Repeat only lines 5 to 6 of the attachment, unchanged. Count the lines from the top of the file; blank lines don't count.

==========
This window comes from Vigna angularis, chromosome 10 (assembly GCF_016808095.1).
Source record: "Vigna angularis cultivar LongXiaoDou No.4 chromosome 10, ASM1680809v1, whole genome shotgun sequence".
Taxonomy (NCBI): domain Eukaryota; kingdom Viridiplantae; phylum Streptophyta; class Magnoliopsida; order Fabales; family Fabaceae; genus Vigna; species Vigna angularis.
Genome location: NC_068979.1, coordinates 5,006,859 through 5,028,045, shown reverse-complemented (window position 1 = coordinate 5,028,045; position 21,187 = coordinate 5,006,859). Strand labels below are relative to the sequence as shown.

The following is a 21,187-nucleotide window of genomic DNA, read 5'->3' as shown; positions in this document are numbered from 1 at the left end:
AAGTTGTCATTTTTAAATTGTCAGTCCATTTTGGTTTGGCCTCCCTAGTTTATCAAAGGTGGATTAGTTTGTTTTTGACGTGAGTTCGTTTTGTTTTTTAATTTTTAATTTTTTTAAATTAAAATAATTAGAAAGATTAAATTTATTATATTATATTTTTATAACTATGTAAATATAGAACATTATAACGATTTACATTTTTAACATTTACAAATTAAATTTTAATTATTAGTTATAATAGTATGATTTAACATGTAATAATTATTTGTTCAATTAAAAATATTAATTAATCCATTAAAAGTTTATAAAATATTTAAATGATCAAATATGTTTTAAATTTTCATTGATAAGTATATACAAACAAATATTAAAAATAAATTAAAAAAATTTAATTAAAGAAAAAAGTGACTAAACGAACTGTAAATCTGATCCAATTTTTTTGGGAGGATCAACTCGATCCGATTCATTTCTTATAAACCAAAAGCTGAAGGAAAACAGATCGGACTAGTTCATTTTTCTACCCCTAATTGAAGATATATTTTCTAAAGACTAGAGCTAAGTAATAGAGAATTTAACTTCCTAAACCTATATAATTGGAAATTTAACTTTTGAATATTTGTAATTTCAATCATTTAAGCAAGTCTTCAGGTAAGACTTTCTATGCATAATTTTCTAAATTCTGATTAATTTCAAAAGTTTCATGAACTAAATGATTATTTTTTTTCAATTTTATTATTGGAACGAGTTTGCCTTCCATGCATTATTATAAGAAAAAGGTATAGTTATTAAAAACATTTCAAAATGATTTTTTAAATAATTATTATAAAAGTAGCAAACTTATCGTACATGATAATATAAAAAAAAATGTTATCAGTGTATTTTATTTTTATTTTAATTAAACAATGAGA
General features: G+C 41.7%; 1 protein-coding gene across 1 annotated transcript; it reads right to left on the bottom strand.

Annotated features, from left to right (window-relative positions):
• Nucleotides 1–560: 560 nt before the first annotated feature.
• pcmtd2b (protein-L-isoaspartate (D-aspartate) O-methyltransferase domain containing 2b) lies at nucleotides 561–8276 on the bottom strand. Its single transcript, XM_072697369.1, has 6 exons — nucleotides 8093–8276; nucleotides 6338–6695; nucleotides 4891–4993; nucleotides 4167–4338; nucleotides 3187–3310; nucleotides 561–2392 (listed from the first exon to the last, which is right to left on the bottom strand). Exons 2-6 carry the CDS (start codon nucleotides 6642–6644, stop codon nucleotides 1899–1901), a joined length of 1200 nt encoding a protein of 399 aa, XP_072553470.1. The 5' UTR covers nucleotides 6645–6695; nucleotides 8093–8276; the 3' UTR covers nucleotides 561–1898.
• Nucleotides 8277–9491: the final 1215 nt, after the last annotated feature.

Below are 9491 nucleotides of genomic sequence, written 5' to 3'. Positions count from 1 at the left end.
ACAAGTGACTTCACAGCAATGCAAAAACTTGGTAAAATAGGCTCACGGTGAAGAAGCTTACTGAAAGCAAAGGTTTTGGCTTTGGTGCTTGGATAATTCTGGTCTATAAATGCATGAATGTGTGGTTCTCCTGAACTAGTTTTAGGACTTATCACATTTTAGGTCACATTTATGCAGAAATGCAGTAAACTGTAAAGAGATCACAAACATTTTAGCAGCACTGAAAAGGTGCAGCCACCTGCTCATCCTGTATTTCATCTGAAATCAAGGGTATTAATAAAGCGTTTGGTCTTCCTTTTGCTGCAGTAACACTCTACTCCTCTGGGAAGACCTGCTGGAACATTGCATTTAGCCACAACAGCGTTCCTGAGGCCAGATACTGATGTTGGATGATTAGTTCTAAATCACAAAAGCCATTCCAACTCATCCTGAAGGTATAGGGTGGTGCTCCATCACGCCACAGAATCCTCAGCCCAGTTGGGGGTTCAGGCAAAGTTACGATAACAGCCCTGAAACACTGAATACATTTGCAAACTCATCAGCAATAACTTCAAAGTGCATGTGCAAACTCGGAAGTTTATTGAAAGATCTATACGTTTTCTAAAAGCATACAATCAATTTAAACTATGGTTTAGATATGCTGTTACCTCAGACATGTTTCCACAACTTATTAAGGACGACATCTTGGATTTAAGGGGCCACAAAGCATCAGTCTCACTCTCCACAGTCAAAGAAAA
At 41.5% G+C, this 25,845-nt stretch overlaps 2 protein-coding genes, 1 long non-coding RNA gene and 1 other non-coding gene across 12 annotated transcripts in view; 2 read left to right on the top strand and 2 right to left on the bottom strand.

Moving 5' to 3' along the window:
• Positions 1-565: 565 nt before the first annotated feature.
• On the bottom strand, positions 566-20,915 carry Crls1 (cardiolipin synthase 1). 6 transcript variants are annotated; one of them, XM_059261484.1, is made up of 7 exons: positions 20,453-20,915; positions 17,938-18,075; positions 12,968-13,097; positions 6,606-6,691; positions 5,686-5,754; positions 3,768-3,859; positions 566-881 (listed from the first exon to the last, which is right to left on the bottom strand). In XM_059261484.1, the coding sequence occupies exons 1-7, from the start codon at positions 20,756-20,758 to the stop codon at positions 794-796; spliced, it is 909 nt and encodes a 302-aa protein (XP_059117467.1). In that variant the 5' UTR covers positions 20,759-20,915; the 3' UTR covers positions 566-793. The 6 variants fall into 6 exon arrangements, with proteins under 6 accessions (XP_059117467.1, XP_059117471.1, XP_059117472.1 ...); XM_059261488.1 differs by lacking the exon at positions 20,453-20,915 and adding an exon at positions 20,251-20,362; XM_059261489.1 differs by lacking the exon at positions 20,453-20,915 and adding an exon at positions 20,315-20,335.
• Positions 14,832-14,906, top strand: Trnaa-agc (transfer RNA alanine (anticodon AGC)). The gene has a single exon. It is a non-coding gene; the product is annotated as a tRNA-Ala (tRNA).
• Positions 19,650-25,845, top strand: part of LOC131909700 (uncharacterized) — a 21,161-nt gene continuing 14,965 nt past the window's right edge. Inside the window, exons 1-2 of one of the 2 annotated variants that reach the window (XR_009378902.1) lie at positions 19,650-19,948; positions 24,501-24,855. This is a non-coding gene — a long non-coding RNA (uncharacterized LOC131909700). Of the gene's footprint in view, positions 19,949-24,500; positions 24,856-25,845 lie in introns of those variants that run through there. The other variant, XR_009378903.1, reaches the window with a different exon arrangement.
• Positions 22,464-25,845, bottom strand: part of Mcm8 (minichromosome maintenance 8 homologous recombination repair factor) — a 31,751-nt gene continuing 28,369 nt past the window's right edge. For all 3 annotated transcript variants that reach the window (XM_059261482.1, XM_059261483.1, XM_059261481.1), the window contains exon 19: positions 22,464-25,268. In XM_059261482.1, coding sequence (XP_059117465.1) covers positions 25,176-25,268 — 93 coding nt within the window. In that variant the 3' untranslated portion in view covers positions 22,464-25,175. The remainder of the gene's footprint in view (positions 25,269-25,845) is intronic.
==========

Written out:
The following is a 21,187-nucleotide window of genomic DNA, read 5'->3' as shown; positions in this document are numbered from 1 at the left end:
AAGTTGTCATTTTTAAATTGTCAGTCCATTTTGGTTTGGCCTCCCTAGTTTATCAAAGGTGGATTAGTTTGTTTTTGACGTGAGTTCGTTTTGTTTTTTAATTTTTAATTTTTTTAAATTAAAATAATTAGAAAGATTAAATTTATTATATTATATTTTTATAACTATGTAAATATAGAACATTATAACGATTTACATTTTTAACATTTACAAATTAAATTTTAATTATTAGTTATAATAGTATGATTTAACATGTAATAATTATTTGTTCAATTAAAAATATTAATTAATCCATTAAAAGTTTATAAAATATTTAAATGATCAAATATGTTTTAAATTTTCATTGATAAGTATATACAAACAAATATTAAAAATAAATTAAAAAAATTTAATTAAAGAAAAAAGTGACTAAACGAACTGTAAATCTGATCCAATTTTTTTGGGAGGATCAACTCGATCCGATTCATTTCTTATAAACCAAAAGCTGAAGGAAAACAGATCGGACTAGTTCATTTTTCTACCCCTAATTGAAGATATATTTTCTAAAGACTAGAGCTAAGTAATAGAGAATTTAACTTCCTAAACCTATATAATTGGAAATTTAACTTTTGAATATTTGTAATTTCAATCATTTAAGCAAGTCTTCAGGTAAGACTTTCTATGCATAATTTTCTAAATTCTGATTAATTTCAAAAGTTTCATGAACTAAATGATTATTTTTTTTCAATTTTATTATTGGAACGAGTTTGCCTTCCATGCATTATTATAAGAAAAAGGTATAGTTATTAAAAACATTTCAAAATGATTTTTTAAATAATTATTATAAAAGTAGCAAACTTATCGTACATGATAATATAAAAAAAAATGTTATCAGTGTATTTTATTTTTATTTTAATTAAACAATGAGA